Wednesday, May 28, 2008

Making Bugzilla Read-only

I finally got this working after a few frustrating attempts. So, what not to do first.

Change database-level user permissions

I actually got this working once but it took three or four iterations since Bugzilla needs to be able to write to some tables to let you log in. Also, once you have messed with the permissions, I find restoring them to the prior state to be fiddly. This approach is really at the wrong level.


The editbugs group


There's a system level group in Bugzilla named "editbugs" that is apparently related to allowing a user to edit bugs. However removing a user from the group does nothing that I could see.

What Worked For Me

1. For each product, check the Closed checkbox so that the product does not appear in the list of products where bugs can be created. This effectively stops new bugs from being created, though perhaps using the right URL might still work.

2. Define a new group named something like "CanStillEdit" that can be used for bugs and add it to all products. Don't add anyone to the new group yet.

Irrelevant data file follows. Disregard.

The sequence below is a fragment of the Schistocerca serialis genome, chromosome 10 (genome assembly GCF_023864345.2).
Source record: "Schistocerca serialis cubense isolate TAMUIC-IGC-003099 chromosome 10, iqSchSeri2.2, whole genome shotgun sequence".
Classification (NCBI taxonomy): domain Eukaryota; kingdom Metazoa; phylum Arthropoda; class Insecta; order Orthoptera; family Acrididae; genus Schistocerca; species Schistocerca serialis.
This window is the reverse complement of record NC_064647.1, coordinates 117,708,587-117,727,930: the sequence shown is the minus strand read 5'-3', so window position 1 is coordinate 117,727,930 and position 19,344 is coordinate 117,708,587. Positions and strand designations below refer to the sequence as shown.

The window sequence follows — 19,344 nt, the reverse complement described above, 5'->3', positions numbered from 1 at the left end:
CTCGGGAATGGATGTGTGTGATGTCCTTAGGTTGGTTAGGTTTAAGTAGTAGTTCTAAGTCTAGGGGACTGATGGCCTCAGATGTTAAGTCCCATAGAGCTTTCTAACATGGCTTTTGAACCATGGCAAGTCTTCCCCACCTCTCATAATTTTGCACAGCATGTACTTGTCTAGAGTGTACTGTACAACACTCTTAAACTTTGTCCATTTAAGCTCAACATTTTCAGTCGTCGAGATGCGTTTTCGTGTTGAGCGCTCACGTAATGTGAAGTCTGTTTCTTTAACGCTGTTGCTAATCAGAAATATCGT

3. For each product, edit the group memberships at the end of the configuration page and set the "Can Edit" checkbox for just the CanStillEdit group. Leave all of the other groups unchanged. Now only members of the CanStillEdit group can edit bugs. It took a few passes through the documentation about this feature to see what they meant.

If all goes well then trying to save a change to a bug will produce a big red box with an error message in it. Usually the error message is helpful ("you do not have permission to do that"), but sometimes it says things like "you tried to update X from to 123" which is confusing but harmless. Search works just as before.

Other details:

1. The other settings for the groups I was working with were Shown/NA.
2. Administrators can also still edit issues.
3. All this is for Bugzilla 2.x - I would hope that there are better ways to do this in the latest versions.

3 comments:

Matt Doar said...

Nothing seems to have improved in this area since then.

Anonymous said...

I'm not sure it fits your requirements, but this worked for us:

mysql> REVOKE INSERT, UPDATE, DELETE, CREATE, DROP, ALTER ON `bugs`.* FROM 'bugs'@'%';
mysql> GRANT SELECT, INSERT, UPDATE, DELETE, CREATE, DROP, REFERENCES, INDEX, ALTER ON bugs.logincookies TO 'bugs'@'%';

Neeraj Tiwari said...

It is a simple solution yet effective. Thank you Matt!